This Common Medication Could Be Triggering Your Non-Stop Sneezing – Health Digest

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Nasal blockages unrelated to allergies or infection can often be traced to medication use, according to a 2011 research article published in Therapeutic Advances in Respiratory Disease. How is this so? Beta-blockers are one of many types of drugs that impact our autonomic nervous system, which plays a role in vital, involuntary bodily functions like breathing, digestion, blood pressure, and heart rate (per StatPearls).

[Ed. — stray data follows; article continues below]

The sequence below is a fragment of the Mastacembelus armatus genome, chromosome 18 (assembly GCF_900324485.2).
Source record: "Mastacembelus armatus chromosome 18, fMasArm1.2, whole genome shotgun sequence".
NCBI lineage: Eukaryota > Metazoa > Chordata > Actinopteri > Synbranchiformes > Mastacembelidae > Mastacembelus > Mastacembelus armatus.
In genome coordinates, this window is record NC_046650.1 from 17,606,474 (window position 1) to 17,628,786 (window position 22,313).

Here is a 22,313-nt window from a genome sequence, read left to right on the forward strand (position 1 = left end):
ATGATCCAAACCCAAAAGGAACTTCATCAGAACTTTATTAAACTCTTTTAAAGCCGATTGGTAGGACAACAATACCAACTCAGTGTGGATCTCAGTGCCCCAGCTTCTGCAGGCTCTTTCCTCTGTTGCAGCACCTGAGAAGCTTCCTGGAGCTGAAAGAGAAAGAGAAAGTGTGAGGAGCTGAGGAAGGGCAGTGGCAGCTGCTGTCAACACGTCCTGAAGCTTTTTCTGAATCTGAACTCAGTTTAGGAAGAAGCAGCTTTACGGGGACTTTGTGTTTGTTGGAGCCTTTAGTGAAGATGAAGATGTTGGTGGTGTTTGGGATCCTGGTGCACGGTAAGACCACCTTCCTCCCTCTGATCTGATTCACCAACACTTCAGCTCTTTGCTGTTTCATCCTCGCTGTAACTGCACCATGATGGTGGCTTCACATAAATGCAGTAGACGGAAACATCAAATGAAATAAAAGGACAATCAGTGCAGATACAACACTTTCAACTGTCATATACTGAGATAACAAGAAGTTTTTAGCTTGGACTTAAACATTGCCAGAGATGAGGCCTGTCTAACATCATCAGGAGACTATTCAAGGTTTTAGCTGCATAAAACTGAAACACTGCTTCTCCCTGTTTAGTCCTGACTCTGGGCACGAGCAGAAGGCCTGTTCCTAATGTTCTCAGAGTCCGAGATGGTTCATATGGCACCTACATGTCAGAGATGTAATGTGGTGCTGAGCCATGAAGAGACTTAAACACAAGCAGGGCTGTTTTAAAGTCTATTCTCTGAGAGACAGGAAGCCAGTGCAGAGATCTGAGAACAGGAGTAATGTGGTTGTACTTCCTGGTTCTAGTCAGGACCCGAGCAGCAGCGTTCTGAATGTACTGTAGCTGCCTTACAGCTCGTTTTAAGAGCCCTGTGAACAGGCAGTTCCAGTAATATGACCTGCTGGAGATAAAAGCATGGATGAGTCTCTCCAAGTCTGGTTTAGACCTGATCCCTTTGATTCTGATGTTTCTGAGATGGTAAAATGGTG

As previously mentioned, beta-blockers are most often used to treat conditions related to the health of our heart and circulation. These drugs are reported to have vasoactive properties, meaning that they alter the size of our blood vessels to lower blood pressure. This vasoactivity is also said to take place within the nasal lining. More specifically, a 2022 review shows that beta-adrenergic antagonists are a type of peripherally acting sympatholytic drug (via Ear, Nose & Throat Journal). These types of beta-blockers work by impeding norepinephrine release, which causes the expansion of blood vessels (vasodilation) and increased vascular permeability in the nasal blood vessels. As a result, nasal congestion has been reported as a side effect of these medications.

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